I'm going to go to Elizabeth Crisp out of Baton Rouge, Louisiana.

QUESTION: Hi, Sean. Thanks. Last year, Louisiana suffered one of the worst flooding disasters in our nation's history. Today, thousands of people remain displaced and communities are struggling to rebuild. With support from the Obama Administration, the state received about $1.6 billion in flood assistance through the CDPG Program(ph).

The state's seeking $2 billion more of federal aid and our Governor has asked for President(ph) Trump's support. So my question is two- fold. What is the Trump Administration's position exactly on the federal government's role in the long-term disaster recovery efforts? And also, can Louisiana count on this Administration's support for additional flood assistance(ph)?

SPICER: Thanks, Elizabeth. I -- I believe the -- you know, the process works such that the Governor makes a request to FEMA. FEMA then puts it through the process. I'm not aware of where that -- what the request is or where it stands in the process. And I -- I would -- I'd refer you back to FEMA on that ...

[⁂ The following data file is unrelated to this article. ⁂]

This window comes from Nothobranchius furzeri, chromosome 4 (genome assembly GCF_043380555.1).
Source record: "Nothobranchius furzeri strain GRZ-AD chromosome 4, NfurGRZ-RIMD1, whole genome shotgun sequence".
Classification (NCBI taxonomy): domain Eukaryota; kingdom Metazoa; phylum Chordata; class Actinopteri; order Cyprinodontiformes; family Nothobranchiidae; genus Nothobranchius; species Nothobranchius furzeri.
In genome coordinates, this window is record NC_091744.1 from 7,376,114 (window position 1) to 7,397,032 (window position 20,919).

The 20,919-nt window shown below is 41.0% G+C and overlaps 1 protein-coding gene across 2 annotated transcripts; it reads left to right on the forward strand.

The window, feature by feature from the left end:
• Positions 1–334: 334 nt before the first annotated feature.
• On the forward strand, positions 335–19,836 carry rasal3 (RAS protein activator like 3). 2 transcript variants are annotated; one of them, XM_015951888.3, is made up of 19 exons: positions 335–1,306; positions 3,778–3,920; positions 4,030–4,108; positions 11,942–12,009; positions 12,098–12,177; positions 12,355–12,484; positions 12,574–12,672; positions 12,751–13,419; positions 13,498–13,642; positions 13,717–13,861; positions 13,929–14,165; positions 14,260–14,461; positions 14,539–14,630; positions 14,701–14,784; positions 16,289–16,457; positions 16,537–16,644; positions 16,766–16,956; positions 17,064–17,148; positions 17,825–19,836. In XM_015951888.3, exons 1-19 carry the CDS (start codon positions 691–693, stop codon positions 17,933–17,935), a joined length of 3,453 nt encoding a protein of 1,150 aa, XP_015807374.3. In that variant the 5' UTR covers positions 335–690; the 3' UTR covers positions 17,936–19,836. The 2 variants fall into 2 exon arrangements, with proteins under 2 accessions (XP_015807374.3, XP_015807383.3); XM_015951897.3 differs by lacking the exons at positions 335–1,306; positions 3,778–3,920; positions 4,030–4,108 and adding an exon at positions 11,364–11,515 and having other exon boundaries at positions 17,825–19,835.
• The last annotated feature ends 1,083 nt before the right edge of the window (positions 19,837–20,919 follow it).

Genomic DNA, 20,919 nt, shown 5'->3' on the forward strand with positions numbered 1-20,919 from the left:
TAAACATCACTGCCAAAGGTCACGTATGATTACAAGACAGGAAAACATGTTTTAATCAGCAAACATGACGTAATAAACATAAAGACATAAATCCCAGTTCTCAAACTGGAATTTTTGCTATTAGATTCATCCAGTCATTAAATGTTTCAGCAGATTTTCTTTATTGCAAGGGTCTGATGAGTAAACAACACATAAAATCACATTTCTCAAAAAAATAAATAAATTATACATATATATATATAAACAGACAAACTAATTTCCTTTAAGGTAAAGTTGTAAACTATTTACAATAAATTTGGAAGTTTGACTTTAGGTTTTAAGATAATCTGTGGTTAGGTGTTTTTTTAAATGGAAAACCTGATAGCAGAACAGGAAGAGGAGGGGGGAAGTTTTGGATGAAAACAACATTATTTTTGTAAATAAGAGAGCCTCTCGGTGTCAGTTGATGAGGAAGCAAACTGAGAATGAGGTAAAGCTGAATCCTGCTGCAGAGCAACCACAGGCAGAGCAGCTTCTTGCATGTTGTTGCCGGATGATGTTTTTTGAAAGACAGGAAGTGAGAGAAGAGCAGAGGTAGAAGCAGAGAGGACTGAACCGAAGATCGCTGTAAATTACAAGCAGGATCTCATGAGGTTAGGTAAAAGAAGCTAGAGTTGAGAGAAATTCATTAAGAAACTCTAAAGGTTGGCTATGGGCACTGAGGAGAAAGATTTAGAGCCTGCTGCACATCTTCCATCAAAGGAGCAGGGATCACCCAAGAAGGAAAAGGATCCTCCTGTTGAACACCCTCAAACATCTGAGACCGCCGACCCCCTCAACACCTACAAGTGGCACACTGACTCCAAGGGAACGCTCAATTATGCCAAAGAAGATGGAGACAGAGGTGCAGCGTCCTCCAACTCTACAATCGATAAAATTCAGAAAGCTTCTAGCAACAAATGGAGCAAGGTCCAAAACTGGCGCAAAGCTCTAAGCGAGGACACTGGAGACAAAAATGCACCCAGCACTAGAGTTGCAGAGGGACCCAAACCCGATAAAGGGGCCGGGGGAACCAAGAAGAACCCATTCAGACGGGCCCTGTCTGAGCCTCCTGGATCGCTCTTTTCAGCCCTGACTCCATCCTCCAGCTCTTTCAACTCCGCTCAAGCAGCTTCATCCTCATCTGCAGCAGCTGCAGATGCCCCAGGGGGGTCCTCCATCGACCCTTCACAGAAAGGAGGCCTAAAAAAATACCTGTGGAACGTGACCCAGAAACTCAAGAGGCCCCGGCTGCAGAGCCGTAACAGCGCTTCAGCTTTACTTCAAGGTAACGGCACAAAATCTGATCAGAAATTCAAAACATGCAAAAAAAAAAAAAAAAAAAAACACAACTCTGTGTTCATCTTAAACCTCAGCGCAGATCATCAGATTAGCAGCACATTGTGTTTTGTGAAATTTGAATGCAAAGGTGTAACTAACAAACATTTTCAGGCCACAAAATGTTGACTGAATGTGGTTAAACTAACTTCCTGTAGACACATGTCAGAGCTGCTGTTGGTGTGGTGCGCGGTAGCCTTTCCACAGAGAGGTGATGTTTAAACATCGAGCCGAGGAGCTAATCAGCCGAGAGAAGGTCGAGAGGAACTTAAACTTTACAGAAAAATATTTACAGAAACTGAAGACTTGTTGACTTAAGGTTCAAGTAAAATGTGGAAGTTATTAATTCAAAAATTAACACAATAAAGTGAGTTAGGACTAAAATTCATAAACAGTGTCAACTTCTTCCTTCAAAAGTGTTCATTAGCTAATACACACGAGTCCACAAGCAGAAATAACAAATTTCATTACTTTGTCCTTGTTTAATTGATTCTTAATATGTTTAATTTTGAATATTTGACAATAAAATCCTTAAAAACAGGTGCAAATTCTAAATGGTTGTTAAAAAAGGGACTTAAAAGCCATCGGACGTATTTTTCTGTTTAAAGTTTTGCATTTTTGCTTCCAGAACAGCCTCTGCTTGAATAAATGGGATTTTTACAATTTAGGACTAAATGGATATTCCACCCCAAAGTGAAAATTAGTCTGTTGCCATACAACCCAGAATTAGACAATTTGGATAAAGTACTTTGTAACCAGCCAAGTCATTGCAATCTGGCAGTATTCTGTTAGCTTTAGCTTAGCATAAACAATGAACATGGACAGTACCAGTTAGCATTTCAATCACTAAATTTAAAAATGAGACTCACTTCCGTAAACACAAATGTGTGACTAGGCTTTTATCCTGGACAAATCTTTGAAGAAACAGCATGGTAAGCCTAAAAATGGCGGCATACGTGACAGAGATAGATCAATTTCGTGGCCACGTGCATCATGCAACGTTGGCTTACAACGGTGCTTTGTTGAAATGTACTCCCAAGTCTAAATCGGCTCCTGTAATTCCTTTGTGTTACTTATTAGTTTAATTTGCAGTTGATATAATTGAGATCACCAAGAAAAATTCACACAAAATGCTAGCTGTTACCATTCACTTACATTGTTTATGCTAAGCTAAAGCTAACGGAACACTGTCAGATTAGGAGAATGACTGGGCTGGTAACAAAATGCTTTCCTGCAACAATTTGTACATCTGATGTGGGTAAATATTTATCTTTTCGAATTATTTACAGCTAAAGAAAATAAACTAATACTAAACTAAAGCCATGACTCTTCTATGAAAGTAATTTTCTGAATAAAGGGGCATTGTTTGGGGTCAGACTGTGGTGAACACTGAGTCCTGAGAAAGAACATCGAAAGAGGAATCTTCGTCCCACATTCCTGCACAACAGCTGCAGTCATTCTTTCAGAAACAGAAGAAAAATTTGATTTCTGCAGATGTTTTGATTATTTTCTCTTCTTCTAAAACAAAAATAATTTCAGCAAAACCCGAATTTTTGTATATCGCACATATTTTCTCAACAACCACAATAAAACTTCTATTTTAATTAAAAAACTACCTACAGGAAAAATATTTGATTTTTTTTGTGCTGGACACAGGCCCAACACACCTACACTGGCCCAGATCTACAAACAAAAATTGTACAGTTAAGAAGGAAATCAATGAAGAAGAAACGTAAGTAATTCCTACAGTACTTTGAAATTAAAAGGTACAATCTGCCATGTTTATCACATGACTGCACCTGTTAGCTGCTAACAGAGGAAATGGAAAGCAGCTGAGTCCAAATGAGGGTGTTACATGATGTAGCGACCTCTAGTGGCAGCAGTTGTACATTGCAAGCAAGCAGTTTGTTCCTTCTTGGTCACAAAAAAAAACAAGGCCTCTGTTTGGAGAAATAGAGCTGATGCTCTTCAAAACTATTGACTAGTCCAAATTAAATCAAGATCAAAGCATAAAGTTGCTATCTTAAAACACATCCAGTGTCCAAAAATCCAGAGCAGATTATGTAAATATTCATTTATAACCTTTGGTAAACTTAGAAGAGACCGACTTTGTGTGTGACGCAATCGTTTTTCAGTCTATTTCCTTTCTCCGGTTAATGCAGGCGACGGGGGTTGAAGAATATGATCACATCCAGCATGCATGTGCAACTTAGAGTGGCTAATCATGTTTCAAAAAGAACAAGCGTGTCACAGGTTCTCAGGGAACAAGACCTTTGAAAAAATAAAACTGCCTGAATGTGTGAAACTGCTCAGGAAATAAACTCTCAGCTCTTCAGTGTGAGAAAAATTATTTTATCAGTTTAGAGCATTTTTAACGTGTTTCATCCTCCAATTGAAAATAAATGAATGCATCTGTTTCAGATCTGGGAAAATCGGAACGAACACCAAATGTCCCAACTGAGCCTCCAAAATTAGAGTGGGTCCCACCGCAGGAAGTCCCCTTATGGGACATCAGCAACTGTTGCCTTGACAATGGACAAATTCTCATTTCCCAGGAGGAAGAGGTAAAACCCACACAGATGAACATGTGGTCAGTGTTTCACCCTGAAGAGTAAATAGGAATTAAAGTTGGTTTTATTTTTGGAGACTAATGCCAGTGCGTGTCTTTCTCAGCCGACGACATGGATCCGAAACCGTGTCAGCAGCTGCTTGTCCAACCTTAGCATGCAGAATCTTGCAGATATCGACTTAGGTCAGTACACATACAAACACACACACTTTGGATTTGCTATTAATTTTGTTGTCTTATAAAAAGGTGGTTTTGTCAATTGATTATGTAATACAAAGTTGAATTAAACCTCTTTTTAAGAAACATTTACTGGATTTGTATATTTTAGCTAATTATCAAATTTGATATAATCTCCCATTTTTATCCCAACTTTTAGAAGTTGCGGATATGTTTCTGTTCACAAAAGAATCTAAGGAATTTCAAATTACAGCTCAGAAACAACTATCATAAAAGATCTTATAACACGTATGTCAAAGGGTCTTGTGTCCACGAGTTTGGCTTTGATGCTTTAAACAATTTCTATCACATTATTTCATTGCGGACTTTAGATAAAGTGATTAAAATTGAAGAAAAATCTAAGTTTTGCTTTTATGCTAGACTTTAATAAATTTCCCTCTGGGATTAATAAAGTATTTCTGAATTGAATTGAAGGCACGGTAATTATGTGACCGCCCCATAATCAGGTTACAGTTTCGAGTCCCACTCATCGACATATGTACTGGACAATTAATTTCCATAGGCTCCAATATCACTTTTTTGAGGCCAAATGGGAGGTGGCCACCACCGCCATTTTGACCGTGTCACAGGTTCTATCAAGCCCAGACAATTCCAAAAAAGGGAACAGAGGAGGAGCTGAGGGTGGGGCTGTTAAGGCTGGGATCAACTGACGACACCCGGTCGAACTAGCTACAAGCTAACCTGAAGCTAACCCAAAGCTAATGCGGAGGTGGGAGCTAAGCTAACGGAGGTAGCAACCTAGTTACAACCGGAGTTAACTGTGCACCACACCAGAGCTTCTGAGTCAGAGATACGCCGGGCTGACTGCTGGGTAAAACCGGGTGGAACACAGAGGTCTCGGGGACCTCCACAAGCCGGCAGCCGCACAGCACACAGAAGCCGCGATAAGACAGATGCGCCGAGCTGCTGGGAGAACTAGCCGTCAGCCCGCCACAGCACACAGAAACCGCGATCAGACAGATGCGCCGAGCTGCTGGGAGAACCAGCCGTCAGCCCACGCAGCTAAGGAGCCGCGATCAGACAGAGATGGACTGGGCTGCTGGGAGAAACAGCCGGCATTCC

QUESTION: This is actually -- this is aid separate from FEMA ... SPICER: OK(ph).

QUESTION: It's the long-term part -- that's(ph).

SPICER: OK(ph). So I -- I know that the budget that was just presented allows for substantial funding for humanitarian assistance, including disaster refugee programming -- program funding in -- in priority areas.

I -- I think, at this point, the budget process has just kicked off. And we will now -- you know, begin the process of working with Congress on watching them draft a budget and talk about our -- our priorities and where they go forward.

The President will have a full budget out in May. And -- and so, that would be an appropriate time to do that. But I would refer you back to -- to the Governor at this point. And figure out where that stands in the process. Cecilia(ph).